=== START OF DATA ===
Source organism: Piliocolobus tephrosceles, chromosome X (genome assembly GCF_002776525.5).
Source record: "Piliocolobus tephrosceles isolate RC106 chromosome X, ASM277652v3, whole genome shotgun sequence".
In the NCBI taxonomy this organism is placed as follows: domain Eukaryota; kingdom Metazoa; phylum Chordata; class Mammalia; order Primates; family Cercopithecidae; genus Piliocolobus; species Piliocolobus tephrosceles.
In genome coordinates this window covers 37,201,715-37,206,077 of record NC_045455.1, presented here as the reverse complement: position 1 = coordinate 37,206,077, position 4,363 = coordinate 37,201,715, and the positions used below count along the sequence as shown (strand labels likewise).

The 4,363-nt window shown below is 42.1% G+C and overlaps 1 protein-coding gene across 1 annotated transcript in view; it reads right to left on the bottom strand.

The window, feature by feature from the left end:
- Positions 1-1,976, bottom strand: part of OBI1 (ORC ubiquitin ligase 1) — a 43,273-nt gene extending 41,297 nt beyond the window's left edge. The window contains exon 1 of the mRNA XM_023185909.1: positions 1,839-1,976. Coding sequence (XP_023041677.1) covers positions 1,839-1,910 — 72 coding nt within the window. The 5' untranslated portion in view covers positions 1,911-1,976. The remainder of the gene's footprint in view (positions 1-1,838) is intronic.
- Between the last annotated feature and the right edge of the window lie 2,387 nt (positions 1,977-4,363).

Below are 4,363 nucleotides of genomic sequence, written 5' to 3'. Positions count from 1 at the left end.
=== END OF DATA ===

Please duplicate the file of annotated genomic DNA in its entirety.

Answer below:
Source organism: Piliocolobus tephrosceles, chromosome X (genome assembly GCF_002776525.5).
Source record: "Piliocolobus tephrosceles isolate RC106 chromosome X, ASM277652v3, whole genome shotgun sequence".
In the NCBI taxonomy this organism is placed as follows: domain Eukaryota; kingdom Metazoa; phylum Chordata; class Mammalia; order Primates; family Cercopithecidae; genus Piliocolobus; species Piliocolobus tephrosceles.
In genome coordinates this window covers 37,201,715-37,206,077 of record NC_045455.1, presented here as the reverse complement: position 1 = coordinate 37,206,077, position 4,363 = coordinate 37,201,715, and the positions used below count along the sequence as shown (strand labels likewise).

The 4,363-nt window shown below is 42.1% G+C and overlaps 1 protein-coding gene across 1 annotated transcript in view; it reads right to left on the bottom strand.

The window, feature by feature from the left end:
- Positions 1-1,976, bottom strand: part of OBI1 (ORC ubiquitin ligase 1) — a 43,273-nt gene extending 41,297 nt beyond the window's left edge. The window contains exon 1 of the mRNA XM_023185909.1: positions 1,839-1,976. Coding sequence (XP_023041677.1) covers positions 1,839-1,910 — 72 coding nt within the window. The 5' untranslated portion in view covers positions 1,911-1,976. The remainder of the gene's footprint in view (positions 1-1,838) is intronic.
- Between the last annotated feature and the right edge of the window lie 2,387 nt (positions 1,977-4,363).

Below are 4,363 nucleotides of genomic sequence, written 5' to 3'. Positions count from 1 at the left end.